How ‘The Mandalorian’ Used Its Pilot To Prove It’s Not The Same Old ‘Star Wars’


Prior to The Mandalorian, I’d never fully understood the allure of Star Wars, at least to the extent that some of my colleagues and contemporaries do. I’d always say I liked the *idea* of Star Wars more than Star Wars itself.

That all changed with The Mandalorian, though, as the first live-action television foray into one of Hollywood’s most iconic property finally delivered the type of Star Wars story I’ve been waiting for.

In its opening scene, The Mandalorian establishes this won’t be your grandaddy’s Star Wars, as the action is as kinetic and violent as we’ve ever seen in the galaxy far, far away: Mando literally chops a guy in half with a steel door. Then, mere minutes later, his ship, the Razor Crest, is being attacked by an ice monster made of such incredible CGI that you’d be forgiven for accidentally thinking you were watching one of the movies. In its first 10 minutes, The Mandalorian establishes two key elements that would go on to propel the first season forward: this is darker than the Star Wars you’re used to and absolutely no pennies are being pinched.

Then, of course, there’s the obvious introduction of Baby Yoda at the end of Chapter 1, which not only served to reveal the character itself but to establish what sort of show this would be going forward: this is a classic Western tale about a reluctant antihero trying to protect the vulnerable around him. It’s a theme that’s been explored in Westerns across decades, even as recently as 2017’s Logan. While Star Wars films usually utilize a propulsive story-telling device known as the “hero’s journey”, The Mandalorian is more influenced by the inherent stillness and ruminative nature of the Western genre. Think about it like this: Mando and Baby Yoda are the two main characters and they both barely speak.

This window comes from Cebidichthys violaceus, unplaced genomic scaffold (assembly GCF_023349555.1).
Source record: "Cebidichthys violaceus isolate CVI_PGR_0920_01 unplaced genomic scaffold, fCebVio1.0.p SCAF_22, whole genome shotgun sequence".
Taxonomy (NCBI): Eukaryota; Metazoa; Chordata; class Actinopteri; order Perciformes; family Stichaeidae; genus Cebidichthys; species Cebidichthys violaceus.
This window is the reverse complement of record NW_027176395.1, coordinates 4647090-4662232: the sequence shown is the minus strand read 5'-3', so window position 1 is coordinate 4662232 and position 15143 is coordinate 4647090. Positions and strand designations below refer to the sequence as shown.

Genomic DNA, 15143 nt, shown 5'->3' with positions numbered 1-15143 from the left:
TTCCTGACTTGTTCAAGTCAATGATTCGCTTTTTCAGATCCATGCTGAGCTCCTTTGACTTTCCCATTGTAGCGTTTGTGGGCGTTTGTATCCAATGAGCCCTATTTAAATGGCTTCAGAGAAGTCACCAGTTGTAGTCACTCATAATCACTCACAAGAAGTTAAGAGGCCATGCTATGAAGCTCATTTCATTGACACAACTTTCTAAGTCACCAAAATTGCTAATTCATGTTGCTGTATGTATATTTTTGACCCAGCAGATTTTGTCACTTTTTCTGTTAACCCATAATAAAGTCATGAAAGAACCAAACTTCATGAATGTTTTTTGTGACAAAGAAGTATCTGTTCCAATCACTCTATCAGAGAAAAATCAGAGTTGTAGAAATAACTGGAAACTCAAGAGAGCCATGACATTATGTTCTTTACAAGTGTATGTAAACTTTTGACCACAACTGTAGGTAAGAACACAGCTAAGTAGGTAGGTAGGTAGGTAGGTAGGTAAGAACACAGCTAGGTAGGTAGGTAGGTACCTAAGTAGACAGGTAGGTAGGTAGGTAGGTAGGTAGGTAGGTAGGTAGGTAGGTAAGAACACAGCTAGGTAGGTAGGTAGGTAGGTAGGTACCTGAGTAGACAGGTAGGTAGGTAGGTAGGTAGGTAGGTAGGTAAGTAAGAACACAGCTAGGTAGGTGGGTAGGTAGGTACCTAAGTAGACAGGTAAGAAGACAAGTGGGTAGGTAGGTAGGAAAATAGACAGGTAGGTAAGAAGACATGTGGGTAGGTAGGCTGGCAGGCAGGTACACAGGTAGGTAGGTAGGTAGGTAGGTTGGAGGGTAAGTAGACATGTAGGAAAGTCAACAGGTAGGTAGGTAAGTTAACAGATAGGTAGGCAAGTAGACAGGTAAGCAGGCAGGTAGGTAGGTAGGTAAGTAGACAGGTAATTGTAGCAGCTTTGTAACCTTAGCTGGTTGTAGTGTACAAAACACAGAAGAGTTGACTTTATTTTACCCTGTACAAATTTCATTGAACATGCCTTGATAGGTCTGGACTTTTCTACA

RELATED: ‘The Mandalorian’ Season One Finale Features The Best ‘Star Wars’ Moment Of The Last 25 Years

Whereas most Star Wars fare represents an optimistic look at the power of the collective, The Mandalorian inverts that notion, instead choosing to focus on the growth and moral arc of the individual. It’s everything you love about Star Wars except it’s being told on a smaller, more personal scale. It’s Star Wars as it should be.

We dive into Chapter 1 and 2 of The Mandalorian, in addition to the Mad Max Furiosa prequel casting news, and review season two of The Boys on the latest episode of the Post-Credit Podcast, so make sure to tune in if you want to keep up with all of the latest blockbuster news.

The season three of ‘The Mandalorian’ hits Disney+ on Friday, October 30.

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